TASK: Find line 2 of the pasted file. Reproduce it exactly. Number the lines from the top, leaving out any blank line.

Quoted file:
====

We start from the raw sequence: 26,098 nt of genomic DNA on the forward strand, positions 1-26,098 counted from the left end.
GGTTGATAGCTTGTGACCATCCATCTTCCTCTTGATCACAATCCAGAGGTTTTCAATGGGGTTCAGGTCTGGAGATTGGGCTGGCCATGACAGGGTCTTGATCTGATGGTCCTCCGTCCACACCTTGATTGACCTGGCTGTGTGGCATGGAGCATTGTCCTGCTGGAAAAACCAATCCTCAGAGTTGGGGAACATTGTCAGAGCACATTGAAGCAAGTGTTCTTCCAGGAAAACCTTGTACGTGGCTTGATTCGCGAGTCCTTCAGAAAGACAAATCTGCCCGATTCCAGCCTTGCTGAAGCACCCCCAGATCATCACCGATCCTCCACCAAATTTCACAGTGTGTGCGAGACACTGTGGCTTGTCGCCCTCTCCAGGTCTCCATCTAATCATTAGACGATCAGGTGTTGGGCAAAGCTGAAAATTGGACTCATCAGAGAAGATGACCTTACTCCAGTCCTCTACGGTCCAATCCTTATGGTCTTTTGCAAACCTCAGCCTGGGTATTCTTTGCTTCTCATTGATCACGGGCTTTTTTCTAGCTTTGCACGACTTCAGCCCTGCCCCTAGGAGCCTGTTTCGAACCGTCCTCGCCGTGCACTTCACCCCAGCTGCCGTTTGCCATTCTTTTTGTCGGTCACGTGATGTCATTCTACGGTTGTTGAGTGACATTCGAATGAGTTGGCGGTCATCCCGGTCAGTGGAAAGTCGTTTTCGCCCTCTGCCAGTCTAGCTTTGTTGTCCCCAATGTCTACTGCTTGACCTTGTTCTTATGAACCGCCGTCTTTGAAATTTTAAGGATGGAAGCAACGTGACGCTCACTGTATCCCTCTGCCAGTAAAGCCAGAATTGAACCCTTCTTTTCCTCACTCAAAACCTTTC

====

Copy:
GGTTGATAGCTTGTGACCATCCATCTTCCTCTTGATCACAATCCAGAGGTTTTCAATGGGGTTCAGGTCTGGAGATTGGGCTGGCCATGACAGGGTCTTGATCTGATGGTCCTCCGTCCACACCTTGATTGACCTGGCTGTGTGGCATGGAGCATTGTCCTGCTGGAAAAACCAATCCTCAGAGTTGGGGAACATTGTCAGAGCACATTGAAGCAAGTGTTCTTCCAGGAAAACCTTGTACGTGGCTTGATTCGCGAGTCCTTCAGAAAGACAAATCTGCCCGATTCCAGCCTTGCTGAAGCACCCCCAGATCATCACCGATCCTCCACCAAATTTCACAGTGTGTGCGAGACACTGTGGCTTGTCGCCCTCTCCAGGTCTCCATCTAATCATTAGACGATCAGGTGTTGGGCAAAGCTGAAAATTGGACTCATCAGAGAAGATGACCTTACTCCAGTCCTCTACGGTCCAATCCTTATGGTCTTTTGCAAACCTCAGCCTGGGTATTCTTTGCTTCTCATTGATCACGGGCTTTTTTCTAGCTTTGCACGACTTCAGCCCTGCCCCTAGGAGCCTGTTTCGAACCGTCCTCGCCGTGCACTTCACCCCAGCTGCCGTTTGCCATTCTTTTTGTCGGTCACGTGATGTCATTCTACGGTTGTTGAGTGACATTCGAATGAGTTGGCGGTCATCCCGGTCAGTGGAAAGTCGTTTTCGCCCTCTGCCAGTCTAGCTTTGTTGTCCCCAATGTCTACTGCTTGACCTTGTTCTTATGAACCGCCGTCTTTGAAATTTTAAGGATGGAAGCAACGTGACGCTCACTGTATCCCTCTGCCAGTAAAGCCAGAATTGAACCCTTCTTTTCCTCACTCAAAACCTTTC